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Rising demand for rental properties set to boost the private landlord sector in the UK

The latest residential lettings survey from the Royal Institution of Chartered Surveyors shows that the rise as new instructions fall brings an end to the downward trend in rents that has been around since the autumn of 2008.
The net balance of chartered surveyors reporting rising rather than falling rents in the three months to January 2010 was zero. This follows five quarters of negative readings and is in marked contrast to April last year when 58% more chartered surveyors were reporting falling rents, an all-time low for the survey.
In addition, expectations as to the outlook for rents continues to strengthen with a net balance of 33% of respondents believing rents will to rise over the coming quarter, up from 22%.
The more positive picture for rents can be attributed to the continued decline in supply of both flats and houses in the marketplace, the survey says. Some 23% more chartered surveyors reported a fall rather than a rise in the number of new landlord instructions for this period, up from 18% in the previous quarter.
Although the weather may have been a factor in this, it is more likely that the upturn in the housing market has tempted many of the accidental landlords away from the lettings market, the report points out.
Demand remains strong with 16% more respondents still seeing it rise than fall. Would be first time buyers, unable to get a foot on the property ladder, are still a major source of increasing demand for good rental properties. Houses remain more popular than flats and it is the supply/demand imbalance in this market that is also helping to push rents higher.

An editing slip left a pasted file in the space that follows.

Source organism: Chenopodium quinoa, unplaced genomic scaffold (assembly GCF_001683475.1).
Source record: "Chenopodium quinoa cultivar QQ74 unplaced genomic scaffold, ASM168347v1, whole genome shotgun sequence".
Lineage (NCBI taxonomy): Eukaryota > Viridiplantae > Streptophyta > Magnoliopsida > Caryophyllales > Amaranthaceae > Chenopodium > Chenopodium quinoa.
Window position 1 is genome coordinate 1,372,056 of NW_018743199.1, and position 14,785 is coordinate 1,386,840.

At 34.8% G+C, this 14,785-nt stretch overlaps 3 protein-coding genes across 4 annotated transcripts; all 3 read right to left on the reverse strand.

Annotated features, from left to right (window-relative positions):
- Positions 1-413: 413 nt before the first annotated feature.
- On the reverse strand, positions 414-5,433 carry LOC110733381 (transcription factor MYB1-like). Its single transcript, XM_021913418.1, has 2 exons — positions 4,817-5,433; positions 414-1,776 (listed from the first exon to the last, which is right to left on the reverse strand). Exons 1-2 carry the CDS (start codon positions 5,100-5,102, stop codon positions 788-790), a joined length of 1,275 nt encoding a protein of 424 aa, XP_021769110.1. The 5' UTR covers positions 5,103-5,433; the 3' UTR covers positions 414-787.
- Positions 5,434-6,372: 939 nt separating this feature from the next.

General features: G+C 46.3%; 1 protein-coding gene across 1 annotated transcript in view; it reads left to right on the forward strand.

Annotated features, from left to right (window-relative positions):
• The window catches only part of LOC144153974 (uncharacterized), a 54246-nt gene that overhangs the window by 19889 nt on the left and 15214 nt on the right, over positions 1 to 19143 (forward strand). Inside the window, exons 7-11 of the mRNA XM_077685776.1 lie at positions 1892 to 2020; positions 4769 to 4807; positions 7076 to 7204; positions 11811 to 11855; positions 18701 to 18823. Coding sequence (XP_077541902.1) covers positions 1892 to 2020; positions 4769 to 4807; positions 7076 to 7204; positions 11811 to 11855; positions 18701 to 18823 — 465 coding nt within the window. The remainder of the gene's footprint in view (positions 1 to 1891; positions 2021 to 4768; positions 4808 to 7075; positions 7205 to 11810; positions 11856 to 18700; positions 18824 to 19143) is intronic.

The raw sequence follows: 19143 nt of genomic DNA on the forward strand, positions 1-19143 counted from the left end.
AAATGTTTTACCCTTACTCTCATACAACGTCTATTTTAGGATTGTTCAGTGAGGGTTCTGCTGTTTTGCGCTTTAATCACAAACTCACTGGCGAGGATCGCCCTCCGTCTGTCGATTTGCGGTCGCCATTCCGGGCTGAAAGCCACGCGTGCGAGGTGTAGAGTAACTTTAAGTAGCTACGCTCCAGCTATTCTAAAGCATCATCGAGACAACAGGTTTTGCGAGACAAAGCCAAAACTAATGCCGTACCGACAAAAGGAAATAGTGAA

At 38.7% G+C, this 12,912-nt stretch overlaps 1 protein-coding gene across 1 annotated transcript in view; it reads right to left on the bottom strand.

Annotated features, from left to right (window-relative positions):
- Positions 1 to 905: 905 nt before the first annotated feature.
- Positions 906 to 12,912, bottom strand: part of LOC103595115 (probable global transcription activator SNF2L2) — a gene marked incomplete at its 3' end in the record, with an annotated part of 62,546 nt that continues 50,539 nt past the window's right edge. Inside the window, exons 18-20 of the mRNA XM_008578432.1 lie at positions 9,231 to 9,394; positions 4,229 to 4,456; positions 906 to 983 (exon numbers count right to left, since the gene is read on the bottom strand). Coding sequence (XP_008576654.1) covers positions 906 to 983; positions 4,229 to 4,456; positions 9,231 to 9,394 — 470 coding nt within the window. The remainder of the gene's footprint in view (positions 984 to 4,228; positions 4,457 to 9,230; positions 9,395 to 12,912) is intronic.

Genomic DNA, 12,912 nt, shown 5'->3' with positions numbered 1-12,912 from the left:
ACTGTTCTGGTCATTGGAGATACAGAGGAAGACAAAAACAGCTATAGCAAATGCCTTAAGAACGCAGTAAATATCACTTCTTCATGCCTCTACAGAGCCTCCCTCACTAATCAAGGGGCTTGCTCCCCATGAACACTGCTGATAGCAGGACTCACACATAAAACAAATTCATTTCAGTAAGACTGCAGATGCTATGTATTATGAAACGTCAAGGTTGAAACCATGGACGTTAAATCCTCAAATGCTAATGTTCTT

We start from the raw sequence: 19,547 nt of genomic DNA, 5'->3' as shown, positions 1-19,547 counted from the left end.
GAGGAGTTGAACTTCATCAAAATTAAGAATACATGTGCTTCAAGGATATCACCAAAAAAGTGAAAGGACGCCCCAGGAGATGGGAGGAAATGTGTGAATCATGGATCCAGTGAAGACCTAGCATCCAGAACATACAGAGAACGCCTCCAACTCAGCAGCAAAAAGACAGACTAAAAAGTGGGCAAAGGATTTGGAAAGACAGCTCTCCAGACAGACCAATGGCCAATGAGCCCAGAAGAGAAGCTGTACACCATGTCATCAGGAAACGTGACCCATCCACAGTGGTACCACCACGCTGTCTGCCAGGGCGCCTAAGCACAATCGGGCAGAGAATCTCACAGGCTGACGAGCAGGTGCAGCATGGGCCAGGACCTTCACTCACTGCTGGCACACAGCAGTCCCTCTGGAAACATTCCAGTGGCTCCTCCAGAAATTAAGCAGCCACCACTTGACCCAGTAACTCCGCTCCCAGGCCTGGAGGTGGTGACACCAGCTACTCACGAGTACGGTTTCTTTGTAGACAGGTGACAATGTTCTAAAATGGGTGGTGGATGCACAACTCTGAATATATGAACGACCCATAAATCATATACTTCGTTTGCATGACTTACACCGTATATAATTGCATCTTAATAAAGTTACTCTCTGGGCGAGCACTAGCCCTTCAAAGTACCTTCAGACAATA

‘It is becoming clear that movements in the housing market are affecting lettings. The RICS housing survey has seen a steady increase in the number of new instructions coming on to the market over the past few months, whilst simultaneously we see with this survey that the number of properties available to rent has decreased,’ explained RICS spokesperson Jeremy Leaf.
‘This is a clear sign that the accidental landlords are returning to the sales market. If demand remains strong, which it is likely to as many first time buyers are still finding themselves priced out of the housing market, then rents should continue to rise as would be tenants compete for fewer properties,’ he added.
The quarterly RICS Residential Lettings Survey began in 1998 and provides a comprehensive picture of the lettings market across England, Wales and Scotland as well as a regional breakdown.
The survey includes trends in tenant demand, gross yields, rent expectations and average monthly rents broken down by region and property type.